||Andrew G. Lee, MD, Chairman, Department of Ophthalmology, The Methodist Hospital, Houston, TX, Professor of Ophthalmology, Weill Cornell Medicine; Akash Gupta, Baylor College of Medicine, Class of 2022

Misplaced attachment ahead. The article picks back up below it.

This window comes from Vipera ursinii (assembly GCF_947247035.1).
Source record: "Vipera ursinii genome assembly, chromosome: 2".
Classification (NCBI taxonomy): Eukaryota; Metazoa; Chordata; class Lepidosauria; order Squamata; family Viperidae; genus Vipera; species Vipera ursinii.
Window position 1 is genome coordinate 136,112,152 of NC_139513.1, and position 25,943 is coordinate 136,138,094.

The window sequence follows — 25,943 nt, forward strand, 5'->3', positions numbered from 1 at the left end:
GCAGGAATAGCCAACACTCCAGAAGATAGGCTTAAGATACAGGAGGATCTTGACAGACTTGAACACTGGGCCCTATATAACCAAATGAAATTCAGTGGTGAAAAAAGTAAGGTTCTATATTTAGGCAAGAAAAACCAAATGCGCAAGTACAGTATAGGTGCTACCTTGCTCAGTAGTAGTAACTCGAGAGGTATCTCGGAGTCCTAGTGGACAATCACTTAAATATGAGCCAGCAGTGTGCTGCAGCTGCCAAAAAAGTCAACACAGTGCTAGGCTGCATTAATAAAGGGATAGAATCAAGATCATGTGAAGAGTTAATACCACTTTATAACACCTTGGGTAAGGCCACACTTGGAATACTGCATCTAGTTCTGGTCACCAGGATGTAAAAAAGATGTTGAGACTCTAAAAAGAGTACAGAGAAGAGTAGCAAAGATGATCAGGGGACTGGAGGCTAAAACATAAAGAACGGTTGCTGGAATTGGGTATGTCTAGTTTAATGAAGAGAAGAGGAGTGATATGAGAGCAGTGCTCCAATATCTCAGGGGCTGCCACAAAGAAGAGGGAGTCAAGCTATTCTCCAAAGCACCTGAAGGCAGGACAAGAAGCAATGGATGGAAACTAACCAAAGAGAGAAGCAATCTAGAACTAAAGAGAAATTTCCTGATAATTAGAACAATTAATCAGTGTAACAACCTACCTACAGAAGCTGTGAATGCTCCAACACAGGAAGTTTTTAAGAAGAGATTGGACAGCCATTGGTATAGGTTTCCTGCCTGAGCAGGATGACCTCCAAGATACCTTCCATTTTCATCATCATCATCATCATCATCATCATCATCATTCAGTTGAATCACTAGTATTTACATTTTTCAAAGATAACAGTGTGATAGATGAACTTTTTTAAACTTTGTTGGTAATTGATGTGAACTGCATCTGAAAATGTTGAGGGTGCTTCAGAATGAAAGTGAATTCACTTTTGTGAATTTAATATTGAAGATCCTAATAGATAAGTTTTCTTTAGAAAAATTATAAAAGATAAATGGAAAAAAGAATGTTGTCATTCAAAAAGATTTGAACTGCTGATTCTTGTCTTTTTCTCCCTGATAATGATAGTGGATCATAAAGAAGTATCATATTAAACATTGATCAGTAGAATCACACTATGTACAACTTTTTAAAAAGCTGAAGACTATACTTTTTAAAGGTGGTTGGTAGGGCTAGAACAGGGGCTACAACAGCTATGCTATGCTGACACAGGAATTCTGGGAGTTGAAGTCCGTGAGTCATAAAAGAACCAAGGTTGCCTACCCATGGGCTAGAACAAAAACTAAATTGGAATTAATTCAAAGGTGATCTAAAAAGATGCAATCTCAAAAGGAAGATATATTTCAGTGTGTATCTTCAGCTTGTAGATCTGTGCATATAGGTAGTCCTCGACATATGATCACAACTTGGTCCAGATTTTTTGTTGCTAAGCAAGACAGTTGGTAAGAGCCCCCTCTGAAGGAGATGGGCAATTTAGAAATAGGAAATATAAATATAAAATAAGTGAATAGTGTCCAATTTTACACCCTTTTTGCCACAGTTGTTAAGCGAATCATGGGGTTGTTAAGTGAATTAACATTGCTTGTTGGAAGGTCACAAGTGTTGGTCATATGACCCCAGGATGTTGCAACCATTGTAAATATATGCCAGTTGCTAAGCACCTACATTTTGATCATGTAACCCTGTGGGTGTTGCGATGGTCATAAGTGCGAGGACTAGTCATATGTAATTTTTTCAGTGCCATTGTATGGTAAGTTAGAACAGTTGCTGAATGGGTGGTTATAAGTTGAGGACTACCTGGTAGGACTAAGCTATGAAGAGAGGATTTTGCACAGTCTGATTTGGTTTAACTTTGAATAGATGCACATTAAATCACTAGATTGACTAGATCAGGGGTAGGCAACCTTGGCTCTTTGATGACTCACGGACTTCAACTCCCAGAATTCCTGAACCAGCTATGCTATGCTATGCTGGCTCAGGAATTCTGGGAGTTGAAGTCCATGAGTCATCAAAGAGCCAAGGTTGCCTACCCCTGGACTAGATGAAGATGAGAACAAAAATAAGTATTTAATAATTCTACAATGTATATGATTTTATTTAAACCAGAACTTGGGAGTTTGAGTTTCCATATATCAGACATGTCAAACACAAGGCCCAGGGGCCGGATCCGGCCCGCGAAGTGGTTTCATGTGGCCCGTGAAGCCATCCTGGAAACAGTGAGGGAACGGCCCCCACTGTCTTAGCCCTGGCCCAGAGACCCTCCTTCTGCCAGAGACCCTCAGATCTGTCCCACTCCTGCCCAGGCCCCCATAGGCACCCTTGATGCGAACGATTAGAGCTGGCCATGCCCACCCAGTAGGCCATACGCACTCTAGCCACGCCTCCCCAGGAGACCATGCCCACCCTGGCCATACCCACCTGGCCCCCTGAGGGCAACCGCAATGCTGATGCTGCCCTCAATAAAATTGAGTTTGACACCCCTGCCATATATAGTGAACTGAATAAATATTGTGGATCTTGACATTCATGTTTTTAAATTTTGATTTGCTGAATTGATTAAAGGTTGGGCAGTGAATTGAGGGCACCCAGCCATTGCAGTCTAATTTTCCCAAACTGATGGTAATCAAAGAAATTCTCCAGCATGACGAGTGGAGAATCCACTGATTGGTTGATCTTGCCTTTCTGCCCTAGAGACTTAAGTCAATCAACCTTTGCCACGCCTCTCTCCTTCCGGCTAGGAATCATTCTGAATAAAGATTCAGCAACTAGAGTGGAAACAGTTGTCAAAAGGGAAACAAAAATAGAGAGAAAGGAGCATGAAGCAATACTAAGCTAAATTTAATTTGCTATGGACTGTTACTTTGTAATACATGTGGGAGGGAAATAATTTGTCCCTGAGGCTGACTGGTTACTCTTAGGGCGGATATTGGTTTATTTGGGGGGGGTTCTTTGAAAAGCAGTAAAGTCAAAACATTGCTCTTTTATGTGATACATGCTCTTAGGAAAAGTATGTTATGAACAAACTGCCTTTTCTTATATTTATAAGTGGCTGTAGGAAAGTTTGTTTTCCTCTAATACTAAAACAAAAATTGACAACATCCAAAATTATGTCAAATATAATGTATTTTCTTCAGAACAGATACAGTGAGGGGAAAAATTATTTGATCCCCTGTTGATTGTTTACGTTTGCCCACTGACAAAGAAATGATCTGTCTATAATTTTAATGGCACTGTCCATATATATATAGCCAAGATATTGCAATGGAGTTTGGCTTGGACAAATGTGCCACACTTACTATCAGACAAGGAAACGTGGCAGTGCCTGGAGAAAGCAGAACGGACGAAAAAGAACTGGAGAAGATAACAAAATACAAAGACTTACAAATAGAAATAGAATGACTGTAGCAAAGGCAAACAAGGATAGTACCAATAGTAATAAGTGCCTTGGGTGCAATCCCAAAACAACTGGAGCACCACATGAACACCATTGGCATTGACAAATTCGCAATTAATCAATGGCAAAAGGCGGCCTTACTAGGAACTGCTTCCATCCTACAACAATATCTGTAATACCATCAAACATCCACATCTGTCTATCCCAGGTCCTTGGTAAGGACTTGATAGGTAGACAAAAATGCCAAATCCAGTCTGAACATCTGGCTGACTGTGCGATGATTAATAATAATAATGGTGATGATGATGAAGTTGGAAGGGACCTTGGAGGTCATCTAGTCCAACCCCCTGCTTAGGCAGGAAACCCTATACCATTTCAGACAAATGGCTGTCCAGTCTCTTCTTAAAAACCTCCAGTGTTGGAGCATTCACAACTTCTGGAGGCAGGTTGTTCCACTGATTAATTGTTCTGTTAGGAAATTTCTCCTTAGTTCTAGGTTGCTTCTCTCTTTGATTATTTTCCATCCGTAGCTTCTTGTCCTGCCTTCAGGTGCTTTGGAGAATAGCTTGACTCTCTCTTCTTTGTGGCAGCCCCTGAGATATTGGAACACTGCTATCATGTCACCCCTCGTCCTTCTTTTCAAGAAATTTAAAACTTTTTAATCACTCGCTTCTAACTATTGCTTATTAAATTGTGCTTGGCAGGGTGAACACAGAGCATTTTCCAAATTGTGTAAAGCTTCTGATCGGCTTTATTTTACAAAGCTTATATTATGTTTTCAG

||Summary: CRAO/NAION: 1. Risk factors for both 2. Presentation a. Patient has vasculopathic factors i. Hypertension ii. Diabetes iii. Hyperlipidemia iv. Smoker b. Acute unilateral vision loss c. Ipsilateral RAPD (relative afferent papillary defect) d. This presentation could result from CRAO or NAION i. To differentiate, look at the fundus 3. Central Retinal Artery Occlusion (CRAO) a. Central retinal artery supplies the retina with blood b. Central retinal artery is occluded by an embolus leaving the retina opaque since it is not being perfused with blood c. Underlying choroid still visible and intact at the fovea leaving a "cherry red spot" in the center d. Intravascular problem and patient should be admitted to the hospital for embolic stroke workup 4. Non-arteritic Anterior Ischemic Optic Neuropathy (NAION) a.Optic nerve supplied with blood by many small posterior ciliary arteries b.In NAION, there is hypoperfusion through these posterior ciliary vessels causing the nerve to swell c.Anterior to lamina cribrosa and visible as disc edema d. Non-embolic cause, so the patient does not need to be admitted to the hospital [Transcript of video] "So, I was asked to talk to you today about Central Retinal Artery Occlusion (CRAO) vs. (NAION) Non-arteritic Anterior Ischemic Optic Neuropathy. It's super important to differentiate a Central Retinal Artery Occlusion (CRAO) from Non-arteritic Anterior Ischemic Optic Neuropathy (NAION) because they have totally different pathogenesis and workup; however, they usually present in the same kind of person in the same way. So it's usually an older patient who has vasculopathic risk factors like hypertension, diabetes, hyperlipidemia, smoker, and the patient presents with acute unilateral loss of vision and so when we have that presentation of an acute unilateral loss of visual acuity or visual field it could be a stroke in your retina (central artery occlusion) or it can be a stroke in your optic nerve (non-arteritic anterior ischemic optic neuropathy). In both they're going to have a RAPD (relative afferent papillary defect) on the same side (an ipsilateral RAPD) and the key differentiating feature is going to be what does the fundus look like because the presentation and the symptoms are exactly the same. So in a central retinal artery occlusion as you know the retinal artery is an end artery and so when we look in the eye, here's the optic nerve, if the central retinal artery is occluded by an embolus then the retina that receives the blood will not be perfused. That means the whole retina perfused by the arterial segments occluded will be opaque. But at the fovea (it's the thinnest at the fovea), and so we'll be able to see the opaque retinas pushed to the side and what you'll be able to see is the underlying choroid and if we can see the underlying choroid surrounded by the opaque retina, that we call a cherry red spot - so a spot that is red, a cherry red spot, in the dead center in the fovea where the photoreceptor elements are pushed away and we can see the underlying choroid is intact. And actually, the only part that's normal in a cherry red spot is the actual cherry red spot. Everything else is abnormal because the opacified retina that is ischemic is no longer transparent. So someone who has a CRAO - they have a cherry red spot, and that person should be admitted to the hospital to have an embolic workup because the most common causes of a retinal artery occlusion are an intravascular problem and that could be a cardiogenic emboli or Hollenhorst plaque or a piece of thrombus from the carotid. And so that person is basically a stroke in the eye that needs a stroke workup, and if it's in the acute setting we want to admit them to the hospital. In contrast, NAION is not embolic, so the blood supply to the optic nerve, the central retinal artery goes to the retina, but the optic nerve is supplied by the smaller vessels which are the posterior ciliary arteries and there are many posterior ciliary arteries so it's hard to make it an embolic disease. So as opposed to CRAO, NAION is not characterized by a cherry red spot. It's characterized by a swollen optic nerve - either a sector or diffuse swollen optic nerve. So, the key differentiating feature for NAION is anterior, which is going to be visible as disc edema, it's anterior to lamina cribrosa so we will see a swollen optic nerve, either sector or diffuse. And because it's posterior ciliary artery, hypoperfusion, and not an embolus, we don't have to admit NAION to the hospital, we don't have to do an echocardiogram, an EKG, or a carotid Doppler - all the stuff that we would do on CRAO. So big difference, stroke in the retina or stroke in the nerve. Huge difference - stroke in the retina should be treated like a stroke in the brain. Stroke in the optic nerve is usually NAION, hypoperfusion, and does not need to be admitted to the stroke workup."